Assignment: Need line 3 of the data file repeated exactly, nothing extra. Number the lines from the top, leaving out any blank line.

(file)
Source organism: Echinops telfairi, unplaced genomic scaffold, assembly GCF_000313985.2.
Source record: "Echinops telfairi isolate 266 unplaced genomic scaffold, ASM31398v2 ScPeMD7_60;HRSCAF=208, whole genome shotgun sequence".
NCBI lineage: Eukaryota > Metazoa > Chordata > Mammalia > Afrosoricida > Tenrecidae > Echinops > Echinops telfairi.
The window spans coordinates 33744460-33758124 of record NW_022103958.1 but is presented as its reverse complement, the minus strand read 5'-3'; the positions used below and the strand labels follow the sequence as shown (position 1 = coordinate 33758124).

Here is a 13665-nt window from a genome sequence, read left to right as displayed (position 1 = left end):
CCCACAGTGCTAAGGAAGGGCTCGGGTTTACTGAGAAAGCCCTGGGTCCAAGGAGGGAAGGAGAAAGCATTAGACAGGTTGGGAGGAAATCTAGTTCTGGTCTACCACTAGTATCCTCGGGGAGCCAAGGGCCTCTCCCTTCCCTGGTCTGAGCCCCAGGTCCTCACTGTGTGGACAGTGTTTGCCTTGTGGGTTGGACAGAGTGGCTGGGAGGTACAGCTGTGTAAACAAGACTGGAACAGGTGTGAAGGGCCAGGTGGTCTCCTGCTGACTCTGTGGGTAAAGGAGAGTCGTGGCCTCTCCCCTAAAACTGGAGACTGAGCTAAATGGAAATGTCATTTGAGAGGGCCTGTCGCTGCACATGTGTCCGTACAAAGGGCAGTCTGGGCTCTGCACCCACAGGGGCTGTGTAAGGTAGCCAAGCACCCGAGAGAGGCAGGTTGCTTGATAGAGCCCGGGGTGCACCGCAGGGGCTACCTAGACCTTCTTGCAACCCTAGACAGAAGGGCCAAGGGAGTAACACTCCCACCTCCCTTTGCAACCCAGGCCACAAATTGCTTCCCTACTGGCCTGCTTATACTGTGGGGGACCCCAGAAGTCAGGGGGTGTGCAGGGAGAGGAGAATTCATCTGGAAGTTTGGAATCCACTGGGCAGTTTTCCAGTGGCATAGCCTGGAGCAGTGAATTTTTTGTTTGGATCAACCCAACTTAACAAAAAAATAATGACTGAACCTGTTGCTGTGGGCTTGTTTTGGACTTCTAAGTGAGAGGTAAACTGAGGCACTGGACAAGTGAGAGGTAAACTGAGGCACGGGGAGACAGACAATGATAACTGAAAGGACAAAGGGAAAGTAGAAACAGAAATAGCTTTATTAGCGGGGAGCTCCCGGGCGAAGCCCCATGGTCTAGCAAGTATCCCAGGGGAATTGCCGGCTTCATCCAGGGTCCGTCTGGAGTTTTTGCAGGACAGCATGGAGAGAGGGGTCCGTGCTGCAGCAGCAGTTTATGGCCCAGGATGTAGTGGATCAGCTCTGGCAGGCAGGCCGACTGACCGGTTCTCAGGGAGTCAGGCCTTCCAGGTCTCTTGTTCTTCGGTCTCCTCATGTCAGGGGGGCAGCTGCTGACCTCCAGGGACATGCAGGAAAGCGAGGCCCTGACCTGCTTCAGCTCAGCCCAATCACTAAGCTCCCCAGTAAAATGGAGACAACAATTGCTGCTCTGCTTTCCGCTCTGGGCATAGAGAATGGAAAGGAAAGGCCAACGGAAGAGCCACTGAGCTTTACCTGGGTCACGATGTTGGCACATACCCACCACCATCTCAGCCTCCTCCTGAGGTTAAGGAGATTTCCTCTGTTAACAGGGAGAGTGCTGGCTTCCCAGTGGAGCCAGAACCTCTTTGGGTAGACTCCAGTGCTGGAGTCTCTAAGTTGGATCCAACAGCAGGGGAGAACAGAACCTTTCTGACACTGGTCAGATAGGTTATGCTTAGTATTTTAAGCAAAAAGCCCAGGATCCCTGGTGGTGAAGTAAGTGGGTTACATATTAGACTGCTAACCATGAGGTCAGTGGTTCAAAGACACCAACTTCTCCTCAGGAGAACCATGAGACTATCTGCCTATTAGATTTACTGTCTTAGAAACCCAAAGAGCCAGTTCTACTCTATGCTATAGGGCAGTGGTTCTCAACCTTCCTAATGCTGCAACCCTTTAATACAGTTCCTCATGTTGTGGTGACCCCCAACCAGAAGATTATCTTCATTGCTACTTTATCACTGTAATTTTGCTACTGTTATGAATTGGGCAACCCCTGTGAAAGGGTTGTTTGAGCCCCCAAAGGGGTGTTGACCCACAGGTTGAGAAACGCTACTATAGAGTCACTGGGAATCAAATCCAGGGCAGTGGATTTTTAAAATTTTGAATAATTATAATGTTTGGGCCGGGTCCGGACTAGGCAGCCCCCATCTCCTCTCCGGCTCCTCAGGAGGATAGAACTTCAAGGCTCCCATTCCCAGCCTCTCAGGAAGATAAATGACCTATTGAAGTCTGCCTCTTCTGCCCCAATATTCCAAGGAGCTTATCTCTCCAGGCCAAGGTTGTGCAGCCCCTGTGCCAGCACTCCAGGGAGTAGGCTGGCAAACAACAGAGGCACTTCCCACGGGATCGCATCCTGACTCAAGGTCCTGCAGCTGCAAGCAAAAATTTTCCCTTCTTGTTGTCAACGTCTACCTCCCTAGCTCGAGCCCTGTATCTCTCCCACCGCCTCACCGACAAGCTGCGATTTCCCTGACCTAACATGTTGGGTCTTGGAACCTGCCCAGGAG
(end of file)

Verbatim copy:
NCBI lineage: Eukaryota > Metazoa > Chordata > Mammalia > Afrosoricida > Tenrecidae > Echinops > Echinops telfairi.